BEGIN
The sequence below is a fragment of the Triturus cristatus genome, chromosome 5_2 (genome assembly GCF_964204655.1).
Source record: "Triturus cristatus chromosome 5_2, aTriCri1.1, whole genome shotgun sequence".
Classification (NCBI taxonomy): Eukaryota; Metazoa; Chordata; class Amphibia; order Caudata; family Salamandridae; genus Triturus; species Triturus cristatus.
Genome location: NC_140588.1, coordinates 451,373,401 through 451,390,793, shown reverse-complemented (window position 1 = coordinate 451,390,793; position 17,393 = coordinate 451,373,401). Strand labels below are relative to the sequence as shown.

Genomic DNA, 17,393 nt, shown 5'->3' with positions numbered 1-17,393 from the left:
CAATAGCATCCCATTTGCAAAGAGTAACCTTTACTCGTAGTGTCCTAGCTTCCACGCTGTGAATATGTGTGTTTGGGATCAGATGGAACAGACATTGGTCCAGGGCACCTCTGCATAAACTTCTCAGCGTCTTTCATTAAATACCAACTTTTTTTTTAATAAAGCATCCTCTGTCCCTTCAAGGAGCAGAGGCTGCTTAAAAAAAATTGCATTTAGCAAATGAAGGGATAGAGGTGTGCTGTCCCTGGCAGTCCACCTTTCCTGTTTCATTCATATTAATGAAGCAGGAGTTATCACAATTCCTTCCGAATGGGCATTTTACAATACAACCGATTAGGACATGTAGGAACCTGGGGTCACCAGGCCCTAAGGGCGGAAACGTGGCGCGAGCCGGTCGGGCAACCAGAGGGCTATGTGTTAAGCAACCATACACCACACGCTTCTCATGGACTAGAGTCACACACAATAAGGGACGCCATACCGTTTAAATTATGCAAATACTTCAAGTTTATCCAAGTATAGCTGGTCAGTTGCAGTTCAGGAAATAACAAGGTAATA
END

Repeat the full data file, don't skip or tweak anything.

The sequence below is a fragment of the Triturus cristatus genome, chromosome 5_2 (genome assembly GCF_964204655.1).
Source record: "Triturus cristatus chromosome 5_2, aTriCri1.1, whole genome shotgun sequence".
Classification (NCBI taxonomy): Eukaryota; Metazoa; Chordata; class Amphibia; order Caudata; family Salamandridae; genus Triturus; species Triturus cristatus.
Genome location: NC_140588.1, coordinates 451,373,401 through 451,390,793, shown reverse-complemented (window position 1 = coordinate 451,390,793; position 17,393 = coordinate 451,373,401). Strand labels below are relative to the sequence as shown.

Genomic DNA, 17,393 nt, shown 5'->3' with positions numbered 1-17,393 from the left:
CAATAGCATCCCATTTGCAAAGAGTAACCTTTACTCGTAGTGTCCTAGCTTCCACGCTGTGAATATGTGTGTTTGGGATCAGATGGAACAGACATTGGTCCAGGGCACCTCTGCATAAACTTCTCAGCGTCTTTCATTAAATACCAACTTTTTTTTTAATAAAGCATCCTCTGTCCCTTCAAGGAGCAGAGGCTGCTTAAAAAAAATTGCATTTAGCAAATGAAGGGATAGAGGTGTGCTGTCCCTGGCAGTCCACCTTTCCTGTTTCATTCATATTAATGAAGCAGGAGTTATCACAATTCCTTCCGAATGGGCATTTTACAATACAACCGATTAGGACATGTAGGAACCTGGGGTCACCAGGCCCTAAGGGCGGAAACGTGGCGCGAGCCGGTCGGGCAACCAGAGGGCTATGTGTTAAGCAACCATACACCACACGCTTCTCATGGACTAGAGTCACACACAATAAGGGACGCCATACCGTTTAAATTATGCAAATACTTCAAGTTTATCCAAGTATAGCTGGTCAGTTGCAGTTCAGGAAATAACAAGGTAATA